TLALMANALCO, Mexico — Mexican authorities said Thursday that they have found a mass grave east of Mexico City and are testing to determine if it holds some of the 12 people who vanished from a bar in an upscale area of the capital nearly three months ago.
At least five corpses have been recovered so far from the grave in Tlalmanalco, Mexico City prosecutor Rodolfo Rios told Radio 88.9, and he said officials would run DNA tests to determine their identities. “There are more bodies, but it’s a difficult recovery operation because of the terrain,” he added.
Authorities say they found the bodies in an area near Rancho La Mesa Ecological Park in the state of Mexico.
“The prosecutor called me and said that nothing is confirmed yet,” said Leticia Ponce, whose son, Jerzy Ortiz, is among the missing and at one time was considered the target of the kidnapping. “We’re just waiting.”
Officials have spent almost three months searching for the young bar-goers who vanished from the after-hours Heaven club at midday on May 26, just a block from Mexico’s leafy Paseo de Reforma, the city’s equivalent of the Champs-Elysees.
Prosecutors say the abductions are linked to a dispute between two rival drug gangs, one in Mexico City’s dangerous Tepito neighborhood, home to most of the abducted. The families of the disappeared, however, say they were not involved in drug trafficking.
Surveillance cameras showed several cars pulling up to Bar Heaven and taking the victims away. A witness who escaped the kidnapping told authorities that a bar manager had ordered the music turned off, told patrons that authorities were about to raid the establishment and ordered those inside to leave.
The cameras showed most of the 12 getting into cars outside and being taken away.
They have not been heard from since.
So far, six people have been arrested in the Heaven case, including club owner Ernesto Espinosa Lobo, known as “The Wolf,” who has been charged with kidnapping. Among the arrested are another bar owner, a driver and security guard.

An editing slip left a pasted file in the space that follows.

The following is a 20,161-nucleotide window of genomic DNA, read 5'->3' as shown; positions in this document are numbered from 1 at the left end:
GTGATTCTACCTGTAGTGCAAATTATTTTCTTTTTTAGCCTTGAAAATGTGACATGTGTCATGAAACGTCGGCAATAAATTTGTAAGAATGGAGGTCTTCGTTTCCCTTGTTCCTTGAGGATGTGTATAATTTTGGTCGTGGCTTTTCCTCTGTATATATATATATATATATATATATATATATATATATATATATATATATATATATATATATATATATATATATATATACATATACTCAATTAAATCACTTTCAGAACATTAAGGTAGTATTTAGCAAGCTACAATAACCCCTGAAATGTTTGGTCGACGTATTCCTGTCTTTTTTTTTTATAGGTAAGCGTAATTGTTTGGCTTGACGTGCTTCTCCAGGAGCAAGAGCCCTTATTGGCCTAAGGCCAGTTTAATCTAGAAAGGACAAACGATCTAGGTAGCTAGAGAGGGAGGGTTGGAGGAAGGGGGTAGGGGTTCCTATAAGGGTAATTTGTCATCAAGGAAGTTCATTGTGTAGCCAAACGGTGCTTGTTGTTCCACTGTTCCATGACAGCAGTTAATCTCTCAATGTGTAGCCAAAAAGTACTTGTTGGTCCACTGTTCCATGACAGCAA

One suspect is still a fugitive.
The bizarre disappearance resonated across the city of 9 million because many had come to believe it was an oasis from Mexico’s cartels and drug violence.
A mass abduction of 12 mirrors crimes in drug-trafficking hot spots such as the western state of Michoacan, where 21 tourists disappeared, only to be found in a mass grave, or in Monterrey, where 17 kidnapped musicians were found dead in the bottom of a well.
City officials have insisted since the Heaven kidnapping that large drug cartels do not operate in the city. But the case has been a political liability, with local polls showing the public overwhelmingly opposed to how Mexico City Mayor Miguel Mancera has handled the case.
In another element of the case that is reminiscent of cartel warfare, one of the owners of the Heaven bar, Dax Rodriguez Ledezma, fled authorities only to turn up dead, his body dumped and burned in a rural area with that of his girlfriend and another friend.
Ricardo Martinez, an attorney for relatives of the missing, told The Associated Press earlier that state and federal officials had informed him that 13 bodies had been found on a ranch east of Mexico City. He said officials suspected they belonged to those who disappeared from the bar.
Martinez said a suspect in the Heaven case led officials to two graves containing the bodies.
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